Gather the ingredients. They will say pancakes are best when you start from scratch, but you won't always, or ever, have the time to figure out the right proportion of flours, or which flours to get, or what else to throw in. Just get a couple of boxes of pancake mix and you're good to go.

Make the batter. You're not doing it from scratch, so you have instructions from the box to fall back on. Beat two eggs, then add four tablespoons of oil, a cup and a bit of water, and two packs of pancake mix. Or you can mix the order up a bit. Mix the liquids first, then add it to the dry stuff - like those chefs on TV do, with a well in the middle of the bowl of flour. Whatever. It's pancake mix. You'll be hard-pressed to get it wrong.

Add fruits, if desired. Last night you thought of making banana pancakes, but this morning you forgot to mash some bananas up for the batter. But it's not yet too late. Get two bananas, mash them up on your hand, and them smoosh them up to the bowl. Then stir. Then wash your hands.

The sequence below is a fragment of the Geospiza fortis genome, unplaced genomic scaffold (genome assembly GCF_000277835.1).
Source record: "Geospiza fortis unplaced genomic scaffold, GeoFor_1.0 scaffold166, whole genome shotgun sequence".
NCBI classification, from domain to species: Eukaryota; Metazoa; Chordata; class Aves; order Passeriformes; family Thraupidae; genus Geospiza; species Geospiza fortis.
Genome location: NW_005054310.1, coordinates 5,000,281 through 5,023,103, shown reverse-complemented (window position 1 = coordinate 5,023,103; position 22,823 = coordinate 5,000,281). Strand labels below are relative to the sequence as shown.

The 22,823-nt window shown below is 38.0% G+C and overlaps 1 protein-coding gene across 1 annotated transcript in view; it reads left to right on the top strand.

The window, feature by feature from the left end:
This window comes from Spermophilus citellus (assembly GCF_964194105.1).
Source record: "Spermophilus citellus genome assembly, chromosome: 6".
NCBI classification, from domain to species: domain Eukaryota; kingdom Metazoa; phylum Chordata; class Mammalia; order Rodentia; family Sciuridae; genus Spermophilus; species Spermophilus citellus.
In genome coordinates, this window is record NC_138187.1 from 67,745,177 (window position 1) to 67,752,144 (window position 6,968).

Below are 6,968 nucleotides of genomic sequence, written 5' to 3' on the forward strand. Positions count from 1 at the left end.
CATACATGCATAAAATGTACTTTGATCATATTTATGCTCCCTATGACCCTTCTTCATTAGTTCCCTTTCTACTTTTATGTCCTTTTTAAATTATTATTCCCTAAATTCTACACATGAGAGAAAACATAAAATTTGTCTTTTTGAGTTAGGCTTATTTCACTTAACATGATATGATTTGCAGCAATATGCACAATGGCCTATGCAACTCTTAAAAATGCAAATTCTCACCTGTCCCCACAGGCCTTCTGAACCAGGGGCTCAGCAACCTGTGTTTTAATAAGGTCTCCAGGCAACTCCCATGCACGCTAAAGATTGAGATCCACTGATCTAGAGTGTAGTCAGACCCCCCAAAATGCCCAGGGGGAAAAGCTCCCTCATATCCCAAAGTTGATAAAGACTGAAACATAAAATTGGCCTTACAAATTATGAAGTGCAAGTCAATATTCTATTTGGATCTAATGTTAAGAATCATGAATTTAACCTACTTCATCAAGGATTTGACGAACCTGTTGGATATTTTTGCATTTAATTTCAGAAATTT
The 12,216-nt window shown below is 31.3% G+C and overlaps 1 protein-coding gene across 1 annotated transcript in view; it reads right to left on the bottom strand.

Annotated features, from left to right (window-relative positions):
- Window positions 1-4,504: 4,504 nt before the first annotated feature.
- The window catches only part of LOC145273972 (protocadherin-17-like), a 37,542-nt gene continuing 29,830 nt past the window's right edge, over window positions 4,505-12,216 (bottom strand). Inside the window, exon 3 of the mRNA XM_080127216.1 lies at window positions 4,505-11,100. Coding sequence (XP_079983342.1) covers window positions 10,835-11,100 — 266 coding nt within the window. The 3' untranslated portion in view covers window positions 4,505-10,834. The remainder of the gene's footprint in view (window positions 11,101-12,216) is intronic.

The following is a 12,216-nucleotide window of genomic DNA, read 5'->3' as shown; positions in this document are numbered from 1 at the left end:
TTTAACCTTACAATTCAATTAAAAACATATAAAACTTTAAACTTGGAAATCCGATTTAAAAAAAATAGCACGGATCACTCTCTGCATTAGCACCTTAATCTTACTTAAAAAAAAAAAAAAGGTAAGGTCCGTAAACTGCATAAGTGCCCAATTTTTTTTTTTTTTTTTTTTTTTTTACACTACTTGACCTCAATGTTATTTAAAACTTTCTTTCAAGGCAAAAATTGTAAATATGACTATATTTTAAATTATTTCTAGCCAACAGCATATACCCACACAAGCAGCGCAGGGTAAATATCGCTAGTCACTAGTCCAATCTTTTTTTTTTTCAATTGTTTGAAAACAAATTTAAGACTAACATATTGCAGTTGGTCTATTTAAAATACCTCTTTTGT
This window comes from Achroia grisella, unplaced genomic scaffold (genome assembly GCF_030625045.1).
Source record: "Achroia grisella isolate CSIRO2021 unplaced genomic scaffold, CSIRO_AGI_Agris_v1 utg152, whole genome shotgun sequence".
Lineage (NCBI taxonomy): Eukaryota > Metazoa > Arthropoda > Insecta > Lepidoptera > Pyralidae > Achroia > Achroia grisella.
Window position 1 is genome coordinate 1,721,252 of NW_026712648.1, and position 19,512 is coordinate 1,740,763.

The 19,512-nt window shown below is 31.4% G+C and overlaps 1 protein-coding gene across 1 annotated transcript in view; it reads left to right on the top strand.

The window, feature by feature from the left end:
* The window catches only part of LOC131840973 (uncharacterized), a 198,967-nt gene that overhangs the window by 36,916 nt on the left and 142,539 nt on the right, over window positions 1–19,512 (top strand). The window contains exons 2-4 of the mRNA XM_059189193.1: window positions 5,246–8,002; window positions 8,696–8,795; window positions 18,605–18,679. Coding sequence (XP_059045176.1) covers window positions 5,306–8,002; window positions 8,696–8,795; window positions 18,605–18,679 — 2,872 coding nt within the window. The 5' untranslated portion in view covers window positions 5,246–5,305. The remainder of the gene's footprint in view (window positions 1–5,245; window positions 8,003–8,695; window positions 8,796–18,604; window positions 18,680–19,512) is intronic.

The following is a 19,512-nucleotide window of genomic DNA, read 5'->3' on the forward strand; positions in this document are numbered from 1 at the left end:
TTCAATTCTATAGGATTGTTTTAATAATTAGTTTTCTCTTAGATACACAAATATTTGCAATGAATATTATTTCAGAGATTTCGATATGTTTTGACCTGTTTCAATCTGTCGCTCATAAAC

Prepare your cooking materials. That means your non-stick pan, which should be in the stove warming up, and the place where you'll put your pancakes. And a ladle, for the batter.

Ladle the batter onto the pan. It should form a perfect circle, more or less. The bananas will get in the way, but that makes it more charming, supposedly.

Remember that the first pancake is always the worst. You will always burn the first pancake. It might even stick on the pan. But this is a non-stick pan! Dammit, I need to butter this, even? Isn't the oil in the batter enough? You will try to save the pancake but it will look dark (but just on the outside) and mangled. Take that pancake and do not serve it. Call it a test pancake. Eat it. You're the one cooking, after all.

The second pancake won't always be better. It will take a few attempts to get that right look - golden brown, fluffy, bouncy. You can't always eat those bad pancakes, though. Just swallow your pride and serve them. They'll be at the bottom of the pile anyway. Nobody will notice.

You'll get it right, sooner or later. Some will have stuck to the pan and not look uniformly flat. Others will be dark. But you'll get there. You'll get it right. This recipe serves fourteen pancakes. You'll get the look you want after twelve.

Serve. Wait for someone to thank you for serving fluffy, perfect banana pancakes. Wait for someone else to point out that her pancake has no bananas at all.

And your responses...

Post a Comment